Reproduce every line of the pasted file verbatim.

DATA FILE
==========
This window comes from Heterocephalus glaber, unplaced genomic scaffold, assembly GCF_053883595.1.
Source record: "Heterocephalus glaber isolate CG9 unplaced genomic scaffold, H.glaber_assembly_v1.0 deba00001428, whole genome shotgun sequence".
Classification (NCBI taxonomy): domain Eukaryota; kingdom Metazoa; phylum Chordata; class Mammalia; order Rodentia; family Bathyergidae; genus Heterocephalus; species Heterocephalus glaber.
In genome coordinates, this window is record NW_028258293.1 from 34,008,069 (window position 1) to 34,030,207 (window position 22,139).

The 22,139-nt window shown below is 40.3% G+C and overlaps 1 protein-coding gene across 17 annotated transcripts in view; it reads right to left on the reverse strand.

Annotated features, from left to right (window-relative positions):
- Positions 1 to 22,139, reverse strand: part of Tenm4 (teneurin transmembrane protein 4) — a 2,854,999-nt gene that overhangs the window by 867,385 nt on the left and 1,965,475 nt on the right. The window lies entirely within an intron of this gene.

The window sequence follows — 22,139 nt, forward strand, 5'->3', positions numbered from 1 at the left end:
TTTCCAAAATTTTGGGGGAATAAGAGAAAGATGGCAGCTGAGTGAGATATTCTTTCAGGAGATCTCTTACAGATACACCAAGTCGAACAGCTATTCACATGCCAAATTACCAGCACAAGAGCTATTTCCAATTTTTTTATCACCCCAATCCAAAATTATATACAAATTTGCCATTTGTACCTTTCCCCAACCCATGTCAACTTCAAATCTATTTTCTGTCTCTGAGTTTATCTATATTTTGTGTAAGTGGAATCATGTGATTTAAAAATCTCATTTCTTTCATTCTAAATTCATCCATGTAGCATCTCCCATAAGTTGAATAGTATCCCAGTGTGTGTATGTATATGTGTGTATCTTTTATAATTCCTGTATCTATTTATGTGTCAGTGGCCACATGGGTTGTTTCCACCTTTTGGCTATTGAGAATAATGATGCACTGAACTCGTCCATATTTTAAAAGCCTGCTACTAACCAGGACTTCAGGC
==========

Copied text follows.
This window comes from Heterocephalus glaber, unplaced genomic scaffold, assembly GCF_053883595.1.
Source record: "Heterocephalus glaber isolate CG9 unplaced genomic scaffold, H.glaber_assembly_v1.0 deba00001428, whole genome shotgun sequence".
Classification (NCBI taxonomy): domain Eukaryota; kingdom Metazoa; phylum Chordata; class Mammalia; order Rodentia; family Bathyergidae; genus Heterocephalus; species Heterocephalus glaber.
In genome coordinates, this window is record NW_028258293.1 from 34,008,069 (window position 1) to 34,030,207 (window position 22,139).

The 22,139-nt window shown below is 40.3% G+C and overlaps 1 protein-coding gene across 17 annotated transcripts in view; it reads right to left on the reverse strand.

Annotated features, from left to right (window-relative positions):
- Positions 1 to 22,139, reverse strand: part of Tenm4 (teneurin transmembrane protein 4) — a 2,854,999-nt gene that overhangs the window by 867,385 nt on the left and 1,965,475 nt on the right. The window lies entirely within an intron of this gene.

The window sequence follows — 22,139 nt, forward strand, 5'->3', positions numbered from 1 at the left end:
TTTCCAAAATTTTGGGGGAATAAGAGAAAGATGGCAGCTGAGTGAGATATTCTTTCAGGAGATCTCTTACAGATACACCAAGTCGAACAGCTATTCACATGCCAAATTACCAGCACAAGAGCTATTTCCAATTTTTTTATCACCCCAATCCAAAATTATATACAAATTTGCCATTTGTACCTTTCCCCAACCCATGTCAACTTCAAATCTATTTTCTGTCTCTGAGTTTATCTATATTTTGTGTAAGTGGAATCATGTGATTTAAAAATCTCATTTCTTTCATTCTAAATTCATCCATGTAGCATCTCCCATAAGTTGAATAGTATCCCAGTGTGTGTATGTATATGTGTGTATCTTTTATAATTCCTGTATCTATTTATGTGTCAGTGGCCACATGGGTTGTTTCCACCTTTTGGCTATTGAGAATAATGATGCACTGAACTCGTCCATATTTTAAAAGCCTGCTACTAACCAGGACTTCAGGC